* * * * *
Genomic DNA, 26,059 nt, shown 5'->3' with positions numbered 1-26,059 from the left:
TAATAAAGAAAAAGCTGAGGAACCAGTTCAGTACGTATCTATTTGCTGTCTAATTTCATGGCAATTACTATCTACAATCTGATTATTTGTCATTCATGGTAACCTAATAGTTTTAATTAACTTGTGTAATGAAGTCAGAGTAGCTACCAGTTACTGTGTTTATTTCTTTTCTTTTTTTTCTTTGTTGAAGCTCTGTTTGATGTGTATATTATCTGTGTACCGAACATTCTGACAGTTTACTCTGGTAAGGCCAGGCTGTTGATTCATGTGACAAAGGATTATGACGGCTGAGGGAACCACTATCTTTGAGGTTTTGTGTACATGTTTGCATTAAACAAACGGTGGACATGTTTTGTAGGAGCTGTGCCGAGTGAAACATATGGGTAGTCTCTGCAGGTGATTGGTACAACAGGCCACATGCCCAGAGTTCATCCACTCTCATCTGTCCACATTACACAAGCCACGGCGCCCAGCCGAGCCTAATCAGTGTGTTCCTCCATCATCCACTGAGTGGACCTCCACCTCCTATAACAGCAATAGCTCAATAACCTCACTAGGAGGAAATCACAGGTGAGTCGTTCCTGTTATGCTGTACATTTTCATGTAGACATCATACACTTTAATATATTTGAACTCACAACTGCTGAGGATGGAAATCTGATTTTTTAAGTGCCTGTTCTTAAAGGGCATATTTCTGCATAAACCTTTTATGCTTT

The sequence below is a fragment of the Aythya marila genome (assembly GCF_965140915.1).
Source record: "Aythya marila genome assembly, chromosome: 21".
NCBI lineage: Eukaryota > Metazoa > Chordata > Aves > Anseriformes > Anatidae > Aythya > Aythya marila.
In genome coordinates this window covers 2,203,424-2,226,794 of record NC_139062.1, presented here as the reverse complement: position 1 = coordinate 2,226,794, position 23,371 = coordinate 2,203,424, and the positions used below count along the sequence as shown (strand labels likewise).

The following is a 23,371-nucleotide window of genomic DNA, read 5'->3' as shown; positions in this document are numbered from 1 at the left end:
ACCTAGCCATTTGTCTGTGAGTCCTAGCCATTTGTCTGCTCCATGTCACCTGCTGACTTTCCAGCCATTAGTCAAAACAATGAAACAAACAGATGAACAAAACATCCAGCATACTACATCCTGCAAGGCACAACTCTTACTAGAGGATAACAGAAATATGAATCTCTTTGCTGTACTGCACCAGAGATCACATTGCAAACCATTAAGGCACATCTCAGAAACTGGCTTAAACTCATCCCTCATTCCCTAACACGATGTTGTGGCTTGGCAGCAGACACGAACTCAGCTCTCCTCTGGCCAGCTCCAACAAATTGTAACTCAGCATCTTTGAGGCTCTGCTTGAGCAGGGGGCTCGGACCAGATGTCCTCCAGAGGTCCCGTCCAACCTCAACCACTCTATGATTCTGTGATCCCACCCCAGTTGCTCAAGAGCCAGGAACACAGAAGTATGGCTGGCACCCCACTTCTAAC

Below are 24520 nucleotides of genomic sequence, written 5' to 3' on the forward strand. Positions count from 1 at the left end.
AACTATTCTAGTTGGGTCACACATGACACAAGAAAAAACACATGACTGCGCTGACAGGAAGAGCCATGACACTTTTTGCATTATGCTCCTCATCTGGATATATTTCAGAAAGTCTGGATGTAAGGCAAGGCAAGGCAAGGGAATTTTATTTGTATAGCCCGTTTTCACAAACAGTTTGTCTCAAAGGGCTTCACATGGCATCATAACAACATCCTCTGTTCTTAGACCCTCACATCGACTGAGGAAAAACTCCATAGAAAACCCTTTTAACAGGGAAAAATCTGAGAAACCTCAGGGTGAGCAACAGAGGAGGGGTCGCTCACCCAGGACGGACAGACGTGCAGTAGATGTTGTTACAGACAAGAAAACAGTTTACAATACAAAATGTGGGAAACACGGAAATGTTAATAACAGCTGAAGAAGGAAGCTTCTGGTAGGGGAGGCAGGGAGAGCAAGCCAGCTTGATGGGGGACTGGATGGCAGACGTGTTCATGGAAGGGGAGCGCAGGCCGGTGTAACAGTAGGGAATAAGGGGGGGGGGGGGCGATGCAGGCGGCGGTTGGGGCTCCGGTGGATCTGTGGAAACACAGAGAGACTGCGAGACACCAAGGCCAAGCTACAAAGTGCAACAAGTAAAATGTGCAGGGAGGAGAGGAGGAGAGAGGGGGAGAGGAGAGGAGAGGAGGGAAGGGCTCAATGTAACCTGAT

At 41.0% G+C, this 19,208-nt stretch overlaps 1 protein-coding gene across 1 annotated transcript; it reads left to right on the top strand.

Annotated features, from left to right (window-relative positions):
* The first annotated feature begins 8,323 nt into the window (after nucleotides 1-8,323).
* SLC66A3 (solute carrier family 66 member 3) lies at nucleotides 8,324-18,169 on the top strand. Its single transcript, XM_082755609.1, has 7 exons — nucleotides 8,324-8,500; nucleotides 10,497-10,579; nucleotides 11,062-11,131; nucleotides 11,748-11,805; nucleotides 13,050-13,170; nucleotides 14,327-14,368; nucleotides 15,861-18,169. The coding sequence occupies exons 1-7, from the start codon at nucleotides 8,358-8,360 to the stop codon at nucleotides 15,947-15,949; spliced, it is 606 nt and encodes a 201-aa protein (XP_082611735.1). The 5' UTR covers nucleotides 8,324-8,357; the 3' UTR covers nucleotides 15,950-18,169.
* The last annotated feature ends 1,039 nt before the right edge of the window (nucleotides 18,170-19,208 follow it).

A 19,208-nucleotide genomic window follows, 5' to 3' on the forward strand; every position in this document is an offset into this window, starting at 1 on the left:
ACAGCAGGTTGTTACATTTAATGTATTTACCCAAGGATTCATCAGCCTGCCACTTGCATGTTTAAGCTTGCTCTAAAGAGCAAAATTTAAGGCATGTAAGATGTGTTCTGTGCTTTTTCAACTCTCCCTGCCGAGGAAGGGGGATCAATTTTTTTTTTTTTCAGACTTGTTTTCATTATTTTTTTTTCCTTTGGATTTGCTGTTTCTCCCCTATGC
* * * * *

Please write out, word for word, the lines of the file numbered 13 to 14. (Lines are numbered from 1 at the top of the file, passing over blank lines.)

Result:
* The first annotated feature begins 8,323 nt into the window (after nucleotides 1-8,323).
* SLC66A3 (solute carrier family 66 member 3) lies at nucleotides 8,324-18,169 on the top strand. Its single transcript, XM_082755609.1, has 7 exons — nucleotides 8,324-8,500; nucleotides 10,497-10,579; nucleotides 11,062-11,131; nucleotides 11,748-11,805; nucleotides 13,050-13,170; nucleotides 14,327-14,368; nucleotides 15,861-18,169. The coding sequence occupies exons 1-7, from the start codon at nucleotides 8,358-8,360 to the stop codon at nucleotides 15,947-15,949; spliced, it is 606 nt and encodes a 201-aa protein (XP_082611735.1). The 5' UTR covers nucleotides 8,324-8,357; the 3' UTR covers nucleotides 15,950-18,169.